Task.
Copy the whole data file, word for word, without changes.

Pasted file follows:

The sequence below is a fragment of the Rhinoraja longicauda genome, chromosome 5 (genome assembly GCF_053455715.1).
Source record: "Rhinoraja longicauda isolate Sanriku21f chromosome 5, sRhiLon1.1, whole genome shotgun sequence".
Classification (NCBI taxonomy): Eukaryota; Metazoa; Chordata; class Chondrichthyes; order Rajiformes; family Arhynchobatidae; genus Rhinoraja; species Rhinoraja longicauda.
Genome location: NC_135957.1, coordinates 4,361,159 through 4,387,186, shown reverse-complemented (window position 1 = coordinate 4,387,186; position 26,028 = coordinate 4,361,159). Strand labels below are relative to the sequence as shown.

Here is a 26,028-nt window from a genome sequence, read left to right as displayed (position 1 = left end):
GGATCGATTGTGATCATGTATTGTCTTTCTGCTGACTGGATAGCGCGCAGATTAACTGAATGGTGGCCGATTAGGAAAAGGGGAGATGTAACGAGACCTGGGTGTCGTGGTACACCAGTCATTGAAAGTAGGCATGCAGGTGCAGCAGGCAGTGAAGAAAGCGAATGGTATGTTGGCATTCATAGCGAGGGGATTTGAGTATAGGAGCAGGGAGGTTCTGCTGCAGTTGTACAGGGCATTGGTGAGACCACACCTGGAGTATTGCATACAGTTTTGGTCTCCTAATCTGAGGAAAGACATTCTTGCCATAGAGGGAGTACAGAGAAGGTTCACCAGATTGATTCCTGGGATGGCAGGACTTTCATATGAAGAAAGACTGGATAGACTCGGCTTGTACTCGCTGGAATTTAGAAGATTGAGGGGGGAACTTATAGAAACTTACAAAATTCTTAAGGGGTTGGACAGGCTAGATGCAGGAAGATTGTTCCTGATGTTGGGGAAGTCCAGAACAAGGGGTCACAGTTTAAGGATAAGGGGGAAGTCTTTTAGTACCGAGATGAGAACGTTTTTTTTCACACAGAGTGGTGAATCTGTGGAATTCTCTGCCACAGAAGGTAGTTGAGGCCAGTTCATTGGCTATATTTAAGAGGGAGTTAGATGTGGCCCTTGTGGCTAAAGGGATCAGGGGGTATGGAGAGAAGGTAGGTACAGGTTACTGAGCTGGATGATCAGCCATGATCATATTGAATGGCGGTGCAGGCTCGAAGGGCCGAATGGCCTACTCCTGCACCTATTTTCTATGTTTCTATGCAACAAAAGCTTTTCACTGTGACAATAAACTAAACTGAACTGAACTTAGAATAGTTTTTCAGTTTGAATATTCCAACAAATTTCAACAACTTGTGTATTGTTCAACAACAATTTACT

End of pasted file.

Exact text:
The sequence below is a fragment of the Rhinoraja longicauda genome, chromosome 5 (genome assembly GCF_053455715.1).
Source record: "Rhinoraja longicauda isolate Sanriku21f chromosome 5, sRhiLon1.1, whole genome shotgun sequence".
Classification (NCBI taxonomy): Eukaryota; Metazoa; Chordata; class Chondrichthyes; order Rajiformes; family Arhynchobatidae; genus Rhinoraja; species Rhinoraja longicauda.
Genome location: NC_135957.1, coordinates 4,361,159 through 4,387,186, shown reverse-complemented (window position 1 = coordinate 4,387,186; position 26,028 = coordinate 4,361,159). Strand labels below are relative to the sequence as shown.

Here is a 26,028-nt window from a genome sequence, read left to right as displayed (position 1 = left end):
GGATCGATTGTGATCATGTATTGTCTTTCTGCTGACTGGATAGCGCGCAGATTAACTGAATGGTGGCCGATTAGGAAAAGGGGAGATGTAACGAGACCTGGGTGTCGTGGTACACCAGTCATTGAAAGTAGGCATGCAGGTGCAGCAGGCAGTGAAGAAAGCGAATGGTATGTTGGCATTCATAGCGAGGGGATTTGAGTATAGGAGCAGGGAGGTTCTGCTGCAGTTGTACAGGGCATTGGTGAGACCACACCTGGAGTATTGCATACAGTTTTGGTCTCCTAATCTGAGGAAAGACATTCTTGCCATAGAGGGAGTACAGAGAAGGTTCACCAGATTGATTCCTGGGATGGCAGGACTTTCATATGAAGAAAGACTGGATAGACTCGGCTTGTACTCGCTGGAATTTAGAAGATTGAGGGGGGAACTTATAGAAACTTACAAAATTCTTAAGGGGTTGGACAGGCTAGATGCAGGAAGATTGTTCCTGATGTTGGGGAAGTCCAGAACAAGGGGTCACAGTTTAAGGATAAGGGGGAAGTCTTTTAGTACCGAGATGAGAACGTTTTTTTTCACACAGAGTGGTGAATCTGTGGAATTCTCTGCCACAGAAGGTAGTTGAGGCCAGTTCATTGGCTATATTTAAGAGGGAGTTAGATGTGGCCCTTGTGGCTAAAGGGATCAGGGGGTATGGAGAGAAGGTAGGTACAGGTTACTGAGCTGGATGATCAGCCATGATCATATTGAATGGCGGTGCAGGCTCGAAGGGCCGAATGGCCTACTCCTGCACCTATTTTCTATGTTTCTATGCAACAAAAGCTTTTCACTGTGACAATAAACTAAACTGAACTGAACTTAGAATAGTTTTTCAGTTTGAATATTCCAACAAATTTCAACAACTTGTGTATTGTTCAACAACAATTTACT